In common with Nova Scotia, and both Quebec and Ontario, New Brunswick has a Victoria County. Within the province there is a Victoria Beach (Queens); Victoria Corner (Carleton); Victoria Deadwater (Charlotte); and Victoria Lake (Charlotte). In addition, two place names once on the map, are no longer in use: Victoria Mills (York) and Victoria Settlement (Sunbury).

Then there is the revival of interest in Victorian architecture, furnishings and antiques. Look around Sackville, Dorchester, Port Elgin or Amherst and you will find examples of High Victorian style homes that have been carefully restored and painted in the dramatic colours characteristic of that day. The detailed fretwork and gingerbread with their vibrant browns, yellows, pinks and various hues of grey, stand out on any streetscape.

Many of these homes feature furniture of the same period. Their walls are papered in varied motifs, and heavily upholstered love seats and wing chairs abound. There’s even a revival in Victorian plumbing fixtures! No Victorian household would be complete without it’s herb garden and this too has caught on. Check out local nursery suppliers this spring and note their displays of perennial herbs. Try some… you’ll be glad you did. The majority are easy to grow and essential to many recipes.

While mentioning some positive aspects of Victoriana, I’m aware that many people do not appreciate the heavy and sometimes dazzling style of that era. Further, for others, Victorian achievements are overshadowed by a preoccupation with propriety, or even downright prudishness.

This covered all aspects of society from general lifestyle to literature; from social behaviour to art. One example will suffice. This was the age when parlour table legs were draped in heavy floor length cloth, so that peoples sensibilities might not be offended!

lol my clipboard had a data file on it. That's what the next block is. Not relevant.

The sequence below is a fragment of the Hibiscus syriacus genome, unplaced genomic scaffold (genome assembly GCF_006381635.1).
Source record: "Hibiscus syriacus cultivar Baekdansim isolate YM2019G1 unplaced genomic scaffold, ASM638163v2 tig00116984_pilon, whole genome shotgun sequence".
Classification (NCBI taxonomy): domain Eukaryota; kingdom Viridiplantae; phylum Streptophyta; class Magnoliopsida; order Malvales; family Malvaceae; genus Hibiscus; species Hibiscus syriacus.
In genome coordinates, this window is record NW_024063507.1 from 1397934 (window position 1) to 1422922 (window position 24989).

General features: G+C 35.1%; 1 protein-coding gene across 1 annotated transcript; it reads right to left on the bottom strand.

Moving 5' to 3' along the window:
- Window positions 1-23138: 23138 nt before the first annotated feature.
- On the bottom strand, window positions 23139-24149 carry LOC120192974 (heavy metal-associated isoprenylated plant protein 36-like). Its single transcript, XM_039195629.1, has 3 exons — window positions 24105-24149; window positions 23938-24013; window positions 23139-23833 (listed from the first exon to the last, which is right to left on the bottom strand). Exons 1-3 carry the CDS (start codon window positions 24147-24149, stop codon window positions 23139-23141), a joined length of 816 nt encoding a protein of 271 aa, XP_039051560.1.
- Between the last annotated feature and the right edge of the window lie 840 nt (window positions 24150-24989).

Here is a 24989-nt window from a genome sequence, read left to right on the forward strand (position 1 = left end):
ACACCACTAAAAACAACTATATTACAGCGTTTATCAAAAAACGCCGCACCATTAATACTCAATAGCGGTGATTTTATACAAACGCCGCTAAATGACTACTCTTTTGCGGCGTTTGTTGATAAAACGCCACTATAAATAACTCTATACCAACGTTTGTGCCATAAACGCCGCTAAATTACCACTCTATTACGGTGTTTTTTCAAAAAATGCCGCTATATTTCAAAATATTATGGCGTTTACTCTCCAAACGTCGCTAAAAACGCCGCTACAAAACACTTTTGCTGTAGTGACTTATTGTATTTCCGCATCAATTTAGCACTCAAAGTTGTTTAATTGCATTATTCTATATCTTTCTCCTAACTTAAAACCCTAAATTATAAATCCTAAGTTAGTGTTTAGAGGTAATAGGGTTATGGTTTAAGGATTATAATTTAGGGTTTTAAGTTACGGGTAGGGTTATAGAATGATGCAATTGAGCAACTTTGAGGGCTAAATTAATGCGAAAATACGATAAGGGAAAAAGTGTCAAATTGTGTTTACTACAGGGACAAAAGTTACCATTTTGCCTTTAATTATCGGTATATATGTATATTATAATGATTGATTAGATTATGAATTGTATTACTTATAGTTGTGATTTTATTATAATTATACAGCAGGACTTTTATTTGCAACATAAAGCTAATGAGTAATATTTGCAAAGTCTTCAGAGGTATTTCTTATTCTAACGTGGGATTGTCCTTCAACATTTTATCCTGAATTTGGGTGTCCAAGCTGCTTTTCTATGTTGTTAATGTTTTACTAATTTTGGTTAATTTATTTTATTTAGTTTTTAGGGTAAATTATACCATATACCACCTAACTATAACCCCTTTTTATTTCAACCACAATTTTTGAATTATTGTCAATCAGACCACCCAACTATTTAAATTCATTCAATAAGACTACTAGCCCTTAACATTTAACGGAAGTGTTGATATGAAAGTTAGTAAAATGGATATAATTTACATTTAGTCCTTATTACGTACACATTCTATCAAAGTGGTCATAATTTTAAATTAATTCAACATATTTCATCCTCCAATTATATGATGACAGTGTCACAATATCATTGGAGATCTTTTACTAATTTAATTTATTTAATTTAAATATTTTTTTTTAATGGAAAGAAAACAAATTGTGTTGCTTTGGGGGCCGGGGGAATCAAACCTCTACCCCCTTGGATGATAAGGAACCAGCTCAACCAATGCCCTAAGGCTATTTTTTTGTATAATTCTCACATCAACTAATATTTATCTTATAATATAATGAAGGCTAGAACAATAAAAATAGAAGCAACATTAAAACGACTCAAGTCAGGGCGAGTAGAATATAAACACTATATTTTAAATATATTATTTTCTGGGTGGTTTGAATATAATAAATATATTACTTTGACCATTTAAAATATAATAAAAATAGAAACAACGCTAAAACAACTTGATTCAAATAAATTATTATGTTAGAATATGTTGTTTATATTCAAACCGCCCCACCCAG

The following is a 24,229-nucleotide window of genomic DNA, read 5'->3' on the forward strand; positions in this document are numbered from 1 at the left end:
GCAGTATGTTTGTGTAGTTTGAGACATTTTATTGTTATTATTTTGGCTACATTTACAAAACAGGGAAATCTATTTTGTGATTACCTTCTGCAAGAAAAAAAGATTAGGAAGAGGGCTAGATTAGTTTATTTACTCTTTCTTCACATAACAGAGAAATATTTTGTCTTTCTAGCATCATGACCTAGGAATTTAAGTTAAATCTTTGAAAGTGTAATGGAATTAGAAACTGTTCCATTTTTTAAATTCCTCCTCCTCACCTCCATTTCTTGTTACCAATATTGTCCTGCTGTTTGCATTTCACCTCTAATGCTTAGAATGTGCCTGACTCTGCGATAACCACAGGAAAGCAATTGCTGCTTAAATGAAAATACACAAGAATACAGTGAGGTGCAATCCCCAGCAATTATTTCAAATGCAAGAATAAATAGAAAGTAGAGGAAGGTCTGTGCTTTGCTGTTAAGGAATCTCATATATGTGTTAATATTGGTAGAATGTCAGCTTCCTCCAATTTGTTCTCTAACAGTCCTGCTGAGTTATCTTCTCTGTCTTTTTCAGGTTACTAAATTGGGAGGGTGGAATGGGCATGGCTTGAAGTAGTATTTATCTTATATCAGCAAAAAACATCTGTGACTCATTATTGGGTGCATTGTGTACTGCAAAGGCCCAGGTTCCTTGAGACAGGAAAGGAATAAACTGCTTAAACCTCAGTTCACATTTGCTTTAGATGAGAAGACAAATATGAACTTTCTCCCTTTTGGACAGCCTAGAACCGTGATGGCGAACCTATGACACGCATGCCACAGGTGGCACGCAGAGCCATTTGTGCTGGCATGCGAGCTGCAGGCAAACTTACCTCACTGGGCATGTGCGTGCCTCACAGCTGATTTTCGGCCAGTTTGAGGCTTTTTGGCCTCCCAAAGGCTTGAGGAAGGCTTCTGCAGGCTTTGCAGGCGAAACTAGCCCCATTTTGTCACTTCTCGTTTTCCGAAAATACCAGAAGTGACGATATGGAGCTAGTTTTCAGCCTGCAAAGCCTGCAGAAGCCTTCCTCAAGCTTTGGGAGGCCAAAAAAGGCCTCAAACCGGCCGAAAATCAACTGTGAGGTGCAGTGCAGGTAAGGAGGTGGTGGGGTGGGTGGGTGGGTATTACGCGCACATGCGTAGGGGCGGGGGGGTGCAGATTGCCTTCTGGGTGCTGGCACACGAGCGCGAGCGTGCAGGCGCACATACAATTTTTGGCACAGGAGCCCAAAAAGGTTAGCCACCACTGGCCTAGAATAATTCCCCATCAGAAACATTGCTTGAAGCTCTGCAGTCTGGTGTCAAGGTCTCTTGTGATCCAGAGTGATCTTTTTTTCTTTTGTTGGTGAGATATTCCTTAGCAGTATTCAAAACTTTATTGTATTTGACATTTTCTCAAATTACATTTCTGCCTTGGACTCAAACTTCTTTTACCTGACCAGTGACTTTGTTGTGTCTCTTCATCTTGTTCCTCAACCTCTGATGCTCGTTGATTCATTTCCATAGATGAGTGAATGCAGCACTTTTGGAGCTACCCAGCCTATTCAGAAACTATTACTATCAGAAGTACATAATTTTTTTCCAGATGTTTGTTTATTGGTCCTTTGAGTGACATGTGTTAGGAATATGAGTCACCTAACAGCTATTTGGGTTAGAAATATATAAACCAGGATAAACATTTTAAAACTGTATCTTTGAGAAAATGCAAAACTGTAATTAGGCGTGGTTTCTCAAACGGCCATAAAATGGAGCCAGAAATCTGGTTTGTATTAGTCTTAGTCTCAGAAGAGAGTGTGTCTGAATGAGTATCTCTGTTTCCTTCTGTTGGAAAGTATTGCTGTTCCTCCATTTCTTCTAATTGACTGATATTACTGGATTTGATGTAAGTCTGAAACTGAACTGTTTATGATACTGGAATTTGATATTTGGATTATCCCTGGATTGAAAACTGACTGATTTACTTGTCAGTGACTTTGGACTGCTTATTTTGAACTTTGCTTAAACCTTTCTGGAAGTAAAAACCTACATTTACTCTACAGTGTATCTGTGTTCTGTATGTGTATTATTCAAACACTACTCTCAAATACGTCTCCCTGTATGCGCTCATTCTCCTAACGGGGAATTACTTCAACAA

Other critics will point out that this was the so-called golden age of Imperialism. While Britannia did indeed rule the waves; it brought with it a heavy price. No one should turn a blind eye to this aspect of the Victorian period. However, let’s not judge it by the social standards of our own day. Even in 2000 there are still forms of imperialism that call for eradication.

Now back to where this all started — Victoria, BC. The local tourist authorities play up the English connection for all it is worth. From high tea at the Empress Hotel to cricket, croquet and lawn bowling; from beautifully manicured gardens to Craigdarroch and Hatley Castles. The latter two, I hasten to add, were built by the Scottish Dunsmuir family.

Perhaps the Englishness of Victoria was best exemplified by a concert given by the city’s excellent Symphony Orchestra. Under the baton of conductor Brian Jackson, a native English musician, who came to the city via London Ontario, the orchestra re-enacted The Last Night of the Proms. This program takes place every summer at Royal Albert Hall in London, England. Whenever it is held, the concert always ends with the orchestra playing and audience singing Rule Britannia and Jerusalem. I can verify that the rafters were ringing the night we attended The Proms in the Royal Theatre, Victoria BC.

While the Englishness of Victoria helped reinforce the significance of May 24th, it must be emphasized that the city has much else to offer the visitor. Capitalizing on a superb location, it’s outlook in the year 2000 and beyond, is firmly fixed, not on old England, but on the Pacific Rim.